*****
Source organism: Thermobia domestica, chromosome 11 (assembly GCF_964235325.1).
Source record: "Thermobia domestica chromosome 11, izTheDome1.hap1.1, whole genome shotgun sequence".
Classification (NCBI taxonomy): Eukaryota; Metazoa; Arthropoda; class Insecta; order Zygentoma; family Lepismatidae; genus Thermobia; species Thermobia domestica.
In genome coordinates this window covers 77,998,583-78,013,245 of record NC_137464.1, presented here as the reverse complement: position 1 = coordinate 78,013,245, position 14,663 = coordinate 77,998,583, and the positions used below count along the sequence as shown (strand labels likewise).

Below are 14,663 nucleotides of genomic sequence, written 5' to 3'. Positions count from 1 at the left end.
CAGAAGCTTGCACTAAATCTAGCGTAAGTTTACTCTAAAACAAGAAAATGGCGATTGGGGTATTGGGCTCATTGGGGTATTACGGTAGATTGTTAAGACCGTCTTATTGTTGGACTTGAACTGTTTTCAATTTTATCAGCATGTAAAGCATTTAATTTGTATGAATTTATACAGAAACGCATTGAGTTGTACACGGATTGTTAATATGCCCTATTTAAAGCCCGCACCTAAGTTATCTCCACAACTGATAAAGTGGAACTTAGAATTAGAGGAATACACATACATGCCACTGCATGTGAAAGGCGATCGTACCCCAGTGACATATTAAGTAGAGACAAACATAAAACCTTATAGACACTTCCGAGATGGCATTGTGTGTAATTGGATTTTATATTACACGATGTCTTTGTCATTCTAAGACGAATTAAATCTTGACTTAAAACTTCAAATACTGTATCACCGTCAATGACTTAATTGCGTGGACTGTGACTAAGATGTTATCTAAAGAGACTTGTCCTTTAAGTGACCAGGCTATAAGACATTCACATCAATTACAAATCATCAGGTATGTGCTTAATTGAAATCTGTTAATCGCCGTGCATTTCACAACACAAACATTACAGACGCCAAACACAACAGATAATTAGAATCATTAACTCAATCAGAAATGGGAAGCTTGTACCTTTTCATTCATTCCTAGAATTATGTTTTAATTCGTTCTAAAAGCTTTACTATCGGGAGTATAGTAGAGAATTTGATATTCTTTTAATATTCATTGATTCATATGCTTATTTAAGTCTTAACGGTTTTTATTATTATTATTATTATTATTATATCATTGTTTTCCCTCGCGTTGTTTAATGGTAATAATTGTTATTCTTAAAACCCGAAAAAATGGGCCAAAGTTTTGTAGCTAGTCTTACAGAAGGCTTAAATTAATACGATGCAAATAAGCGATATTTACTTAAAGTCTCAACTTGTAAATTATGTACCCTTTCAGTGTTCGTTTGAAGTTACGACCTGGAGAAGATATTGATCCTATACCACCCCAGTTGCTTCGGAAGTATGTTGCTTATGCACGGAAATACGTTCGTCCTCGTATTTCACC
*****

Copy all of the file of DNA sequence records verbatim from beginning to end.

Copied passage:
Source organism: Thermobia domestica, chromosome 11 (assembly GCF_964235325.1).
Source record: "Thermobia domestica chromosome 11, izTheDome1.hap1.1, whole genome shotgun sequence".
Classification (NCBI taxonomy): Eukaryota; Metazoa; Arthropoda; class Insecta; order Zygentoma; family Lepismatidae; genus Thermobia; species Thermobia domestica.
In genome coordinates this window covers 77,998,583-78,013,245 of record NC_137464.1, presented here as the reverse complement: position 1 = coordinate 78,013,245, position 14,663 = coordinate 77,998,583, and the positions used below count along the sequence as shown (strand labels likewise).

Below are 14,663 nucleotides of genomic sequence, written 5' to 3'. Positions count from 1 at the left end.
CAGAAGCTTGCACTAAATCTAGCGTAAGTTTACTCTAAAACAAGAAAATGGCGATTGGGGTATTGGGCTCATTGGGGTATTACGGTAGATTGTTAAGACCGTCTTATTGTTGGACTTGAACTGTTTTCAATTTTATCAGCATGTAAAGCATTTAATTTGTATGAATTTATACAGAAACGCATTGAGTTGTACACGGATTGTTAATATGCCCTATTTAAAGCCCGCACCTAAGTTATCTCCACAACTGATAAAGTGGAACTTAGAATTAGAGGAATACACATACATGCCACTGCATGTGAAAGGCGATCGTACCCCAGTGACATATTAAGTAGAGACAAACATAAAACCTTATAGACACTTCCGAGATGGCATTGTGTGTAATTGGATTTTATATTACACGATGTCTTTGTCATTCTAAGACGAATTAAATCTTGACTTAAAACTTCAAATACTGTATCACCGTCAATGACTTAATTGCGTGGACTGTGACTAAGATGTTATCTAAAGAGACTTGTCCTTTAAGTGACCAGGCTATAAGACATTCACATCAATTACAAATCATCAGGTATGTGCTTAATTGAAATCTGTTAATCGCCGTGCATTTCACAACACAAACATTACAGACGCCAAACACAACAGATAATTAGAATCATTAACTCAATCAGAAATGGGAAGCTTGTACCTTTTCATTCATTCCTAGAATTATGTTTTAATTCGTTCTAAAAGCTTTACTATCGGGAGTATAGTAGAGAATTTGATATTCTTTTAATATTCATTGATTCATATGCTTATTTAAGTCTTAACGGTTTTTATTATTATTATTATTATTATTATATCATTGTTTTCCCTCGCGTTGTTTAATGGTAATAATTGTTATTCTTAAAACCCGAAAAAATGGGCCAAAGTTTTGTAGCTAGTCTTACAGAAGGCTTAAATTAATACGATGCAAATAAGCGATATTTACTTAAAGTCTCAACTTGTAAATTATGTACCCTTTCAGTGTTCGTTTGAAGTTACGACCTGGAGAAGATATTGATCCTATACCACCCCAGTTGCTTCGGAAGTATGTTGCTTATGCACGGAAATACGTTCGTCCTCGTATTTCACC